The ten arrivals discouraged Edward, but he set to work In earnest, and on the following day he brought hack from London Just the ring that Irene had wanted when she saw it in Regent street, and for that Irene kissed all but two of Neill BeIli’s and Santatot's kittens good-by and shipped them to a friend. For that Edward kissed her twice for each kitten and they both blessed Uncle Dick. By Wednesday of the following week Irene had made nineteen sacrifices as rewards of merit. Then she asked Edward to do an errand in town to order three more yards of the champagne colored grenadine and he forgot. And to pay for his forgetting he brought back a blue eyed Maltese and presented it to Irene.
The entire countryside was astounded when Irene began to give away cats and they thought that the trouble was over and that the bride intended to make a complete sacrifice and break up the famous cattery. Then everybody was astounded to see Edward bringing home new cats, and so the story of the compact came out and everybody began to watch the strangest contest ever engaged in between man and wife. Both played fair, but the rules of the game changed at times. At the end of six months the excitement over the contest was great and the men, betting probably on their sympathies, were wagering 3 to 1 that Edward got rid of the cats - for the agreement was that if he were good enough to cause Irene to give away all her cats she would get no more. And he agreed that if his misdeeds raised the number to 100 he would live among cats all the rest of this life.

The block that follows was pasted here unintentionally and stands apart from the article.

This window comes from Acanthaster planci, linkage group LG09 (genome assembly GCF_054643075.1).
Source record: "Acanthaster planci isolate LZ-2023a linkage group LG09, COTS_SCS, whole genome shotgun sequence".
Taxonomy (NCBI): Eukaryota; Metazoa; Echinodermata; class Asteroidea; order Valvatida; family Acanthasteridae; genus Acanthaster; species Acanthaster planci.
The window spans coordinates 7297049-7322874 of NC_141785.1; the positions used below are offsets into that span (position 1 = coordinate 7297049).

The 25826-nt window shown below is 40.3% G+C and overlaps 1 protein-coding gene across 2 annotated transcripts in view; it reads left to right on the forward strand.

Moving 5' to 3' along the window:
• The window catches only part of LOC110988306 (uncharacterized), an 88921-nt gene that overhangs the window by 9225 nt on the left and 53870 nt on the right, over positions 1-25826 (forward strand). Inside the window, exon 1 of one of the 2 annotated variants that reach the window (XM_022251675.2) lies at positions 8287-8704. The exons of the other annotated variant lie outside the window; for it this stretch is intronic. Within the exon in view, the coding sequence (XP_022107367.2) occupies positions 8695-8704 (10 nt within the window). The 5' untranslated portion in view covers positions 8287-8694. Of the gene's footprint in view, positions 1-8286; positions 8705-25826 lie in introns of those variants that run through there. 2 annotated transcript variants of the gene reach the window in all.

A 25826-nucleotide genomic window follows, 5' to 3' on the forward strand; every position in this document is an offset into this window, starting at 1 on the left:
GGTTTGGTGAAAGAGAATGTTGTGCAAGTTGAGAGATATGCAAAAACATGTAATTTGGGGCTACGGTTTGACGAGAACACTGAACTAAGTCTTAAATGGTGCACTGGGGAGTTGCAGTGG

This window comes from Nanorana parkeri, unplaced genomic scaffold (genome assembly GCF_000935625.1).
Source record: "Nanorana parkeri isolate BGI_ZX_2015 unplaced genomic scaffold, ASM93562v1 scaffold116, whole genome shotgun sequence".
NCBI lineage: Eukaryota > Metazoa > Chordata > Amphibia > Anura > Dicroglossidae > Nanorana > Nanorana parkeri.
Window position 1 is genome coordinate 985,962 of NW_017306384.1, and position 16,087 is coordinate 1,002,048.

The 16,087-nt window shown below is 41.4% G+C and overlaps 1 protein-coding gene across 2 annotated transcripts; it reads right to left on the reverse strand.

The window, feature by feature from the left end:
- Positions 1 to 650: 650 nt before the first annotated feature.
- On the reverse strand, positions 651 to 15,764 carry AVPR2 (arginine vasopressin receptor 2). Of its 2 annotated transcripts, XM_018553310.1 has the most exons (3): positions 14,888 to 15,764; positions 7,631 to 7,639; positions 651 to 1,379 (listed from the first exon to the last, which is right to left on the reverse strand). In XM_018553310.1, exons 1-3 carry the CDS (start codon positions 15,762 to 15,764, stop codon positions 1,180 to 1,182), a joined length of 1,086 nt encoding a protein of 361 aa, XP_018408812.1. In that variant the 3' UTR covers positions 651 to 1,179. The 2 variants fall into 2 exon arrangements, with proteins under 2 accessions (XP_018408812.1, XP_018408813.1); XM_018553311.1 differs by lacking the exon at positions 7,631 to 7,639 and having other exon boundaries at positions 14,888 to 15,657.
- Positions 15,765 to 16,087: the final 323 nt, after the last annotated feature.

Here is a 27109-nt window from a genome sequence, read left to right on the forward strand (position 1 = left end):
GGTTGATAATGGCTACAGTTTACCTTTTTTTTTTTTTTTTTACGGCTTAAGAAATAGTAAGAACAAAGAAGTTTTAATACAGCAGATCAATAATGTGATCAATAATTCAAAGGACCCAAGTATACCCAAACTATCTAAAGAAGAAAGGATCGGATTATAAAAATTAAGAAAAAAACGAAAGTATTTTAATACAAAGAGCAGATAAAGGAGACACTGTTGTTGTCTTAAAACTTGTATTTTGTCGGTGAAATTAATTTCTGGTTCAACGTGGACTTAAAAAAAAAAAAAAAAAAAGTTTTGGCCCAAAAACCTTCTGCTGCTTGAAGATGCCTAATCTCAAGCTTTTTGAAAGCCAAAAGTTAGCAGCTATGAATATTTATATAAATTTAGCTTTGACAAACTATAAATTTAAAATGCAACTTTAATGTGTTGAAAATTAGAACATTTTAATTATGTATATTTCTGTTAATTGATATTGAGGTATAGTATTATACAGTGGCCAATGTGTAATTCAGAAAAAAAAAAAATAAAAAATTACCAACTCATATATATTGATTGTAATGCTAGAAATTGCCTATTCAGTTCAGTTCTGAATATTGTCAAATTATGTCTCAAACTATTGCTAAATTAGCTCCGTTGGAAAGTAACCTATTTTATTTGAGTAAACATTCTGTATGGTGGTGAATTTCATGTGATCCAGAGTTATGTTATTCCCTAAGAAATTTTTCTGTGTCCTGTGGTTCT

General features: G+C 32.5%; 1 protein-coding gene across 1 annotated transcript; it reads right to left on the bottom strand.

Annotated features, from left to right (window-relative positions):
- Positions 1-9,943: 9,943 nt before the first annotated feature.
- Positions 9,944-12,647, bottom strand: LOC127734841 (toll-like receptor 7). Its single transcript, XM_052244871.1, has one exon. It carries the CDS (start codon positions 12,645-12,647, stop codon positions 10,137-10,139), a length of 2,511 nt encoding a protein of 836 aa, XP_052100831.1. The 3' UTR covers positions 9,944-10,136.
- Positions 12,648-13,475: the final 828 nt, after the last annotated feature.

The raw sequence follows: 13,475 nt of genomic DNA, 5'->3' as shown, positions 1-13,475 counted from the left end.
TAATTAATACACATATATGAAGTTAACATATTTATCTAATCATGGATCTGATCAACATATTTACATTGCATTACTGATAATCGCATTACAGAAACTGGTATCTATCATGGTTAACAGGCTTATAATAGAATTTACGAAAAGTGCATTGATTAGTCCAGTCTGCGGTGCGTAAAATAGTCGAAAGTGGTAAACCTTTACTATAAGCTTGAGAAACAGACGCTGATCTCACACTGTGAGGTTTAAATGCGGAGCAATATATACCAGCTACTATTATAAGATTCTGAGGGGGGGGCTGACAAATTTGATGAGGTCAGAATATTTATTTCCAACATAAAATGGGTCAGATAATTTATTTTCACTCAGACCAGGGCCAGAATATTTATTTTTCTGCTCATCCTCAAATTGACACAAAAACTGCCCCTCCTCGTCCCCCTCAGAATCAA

The number was down to twenty-one at the end of six months and Edward's man friends were making him presents of things they thought would please Irene so that he might win. Then came the blow. After all his goodness Edward flirted with Mrs. Henry Twombley, the arrant flint and noted beauty, at the Sussex hunt ball, and Irene, perceiving this, went the next day to London, attended a cat show, purchased twenty dark smokes and had them sent home without even asking Edward to pay his forfeit, and the following day Mimi, the magnificent specimen of the Felts Geoffrozi, was blessed with six little Geoffrozis and Edward was driven to the bad.